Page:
Kenneth Clarke: The many failures of our 'Iron Chancellor'

It is not surprising that Gordon has spent three years desperately trying to get out of No 11
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The Independent Online

Far from building on the strong economy he inherited, growth and investment have been below what was achieved before 1997, public spending is out of control and Gordon Brown's tax policies have been anything but fair. Instead of making the UK more competitive, the Government's economic policies are remorselessly eroding our national competitiveness.

It is not surprising that Gordon has spent the last three years desperately trying to get out of No 11 and into No 10. A chancellor should only be judged by one measure - the state of the economy he leaves behind. Gordon is going to leave some grisly problems for his successor. His economic legacy will be a growing issue between now and the next election, and it will still haunt him if he becomes prime minister.

But it is no good Conservatives believing that we will win the next general election because the economy is in trouble. The aim of Conservative economic policy should be clear: to create an enterprise society where we seek the Holy Grail of steady growth and low inflation.

Government can help to create the right conditions for growth in a number of ways. The first of these is competent policy management at the centre. New Labour's economic policy management has been characterised by an obsession with spin and rhetoric, excessive regulation, conflict between the Prime Minister and the Chancellor and a wholesale fiddling of the figures. All this must stop.

The Treasury must be the centre of economic policy making. The Department of Trade and Industry should be scrapped. I know that upsets the panjandrums of the business establishment, but if we no longer have nationalised industries, we don't need a department to run them.

We need high-quality statistics compiled by a truly independent statistics body. I marvel at the fuss Labour made about our use of statistics in the past. They have manipulated and misused statistics in a way that has shocked the most hardened commentators.

I also believe that we need independent economic forecasting. I began to pursue this line when I was at the Treasury. You will not be surprised that I met some resistance. But I see no justification for the continuance of the present system.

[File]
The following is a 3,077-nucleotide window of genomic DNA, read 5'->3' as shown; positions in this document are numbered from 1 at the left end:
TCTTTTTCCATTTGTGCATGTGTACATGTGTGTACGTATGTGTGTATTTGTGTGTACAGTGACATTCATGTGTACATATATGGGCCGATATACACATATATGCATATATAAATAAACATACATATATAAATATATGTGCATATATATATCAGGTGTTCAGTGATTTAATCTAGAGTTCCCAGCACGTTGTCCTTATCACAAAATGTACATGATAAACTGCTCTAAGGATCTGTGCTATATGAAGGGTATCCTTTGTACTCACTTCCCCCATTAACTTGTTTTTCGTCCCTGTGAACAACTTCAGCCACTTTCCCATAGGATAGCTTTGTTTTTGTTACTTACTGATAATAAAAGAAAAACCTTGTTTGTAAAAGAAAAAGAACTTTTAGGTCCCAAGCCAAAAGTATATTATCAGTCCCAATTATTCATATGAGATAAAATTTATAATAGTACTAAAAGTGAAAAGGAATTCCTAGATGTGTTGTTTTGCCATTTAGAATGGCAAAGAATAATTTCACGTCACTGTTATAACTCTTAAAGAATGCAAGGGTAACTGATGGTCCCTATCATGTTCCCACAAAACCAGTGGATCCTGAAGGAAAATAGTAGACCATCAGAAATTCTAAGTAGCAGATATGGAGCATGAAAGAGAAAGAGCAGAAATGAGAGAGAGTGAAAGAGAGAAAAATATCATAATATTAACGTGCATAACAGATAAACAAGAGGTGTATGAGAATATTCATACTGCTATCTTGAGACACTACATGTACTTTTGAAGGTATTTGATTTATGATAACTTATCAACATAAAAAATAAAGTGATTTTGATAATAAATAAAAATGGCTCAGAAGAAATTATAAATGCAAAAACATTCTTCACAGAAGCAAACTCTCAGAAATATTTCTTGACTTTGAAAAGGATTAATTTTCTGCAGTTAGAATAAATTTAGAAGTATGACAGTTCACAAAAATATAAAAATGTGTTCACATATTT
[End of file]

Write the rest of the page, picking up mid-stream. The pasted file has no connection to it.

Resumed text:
A Tory government should scrap Labour's experiment with a three-year spending cycle. We need to reinstate annual spending rounds with an agreed maximum total at the outset. It has some disadvantages, but it is the only way to work. A three-year straitjacket is inefficient and produces inflated budgets.

To make matters worse, Labour has failed to come up with an effective mechanism for ensuring that increased resources for public services reach the front line where they are needed. I do not argue that is an easy thing to do - I know it is not. I do say that Labour's approach has completely failed. What is more, the public knows it. They can see that they are not getting value for the increases in taxation.

If you criticise Labour's spending programmes, you are met with the silly knee-jerk response that you want to cut spending on schools and hospitals. Well, I do not want to cut spending on schools and hospitals; these ought to be priority areas for public spending under any government. The trouble is that Labour has not just put money into these areas. What they have done is to scatter taxpayer's money across the public sector like a Grand Prix winner spraying champagne over the crowd. That is irresponsible, and does not deliver better public services.

While my party is fundamentally a lower tax party, reducing the tax burden can only follow reducing the growth in public expenditure. Tax cuts that are made before public spending control is achieved can only be financed by borrowing, and borrowing is merely tax deferred.

And probably the first area for tax relief will need to be pensions and savings rather than cuts in direct personal taxation. It is vital that we encourage people to save more for their retirement, and the best way to do that is to have incentives in the tax system.

The success of the government formed after the next election will depend on its ability to deliver a strong economy. The Conservative Party must always stand for stable economic conditions that enable enterprising people to create the wealth upon which we all depend. If I became prime minister, I would be looking for a real "Iron Chancellor" to clear up the mess left by Gordon Brown.

The writer is a Tory leadership candidate and former chancellor

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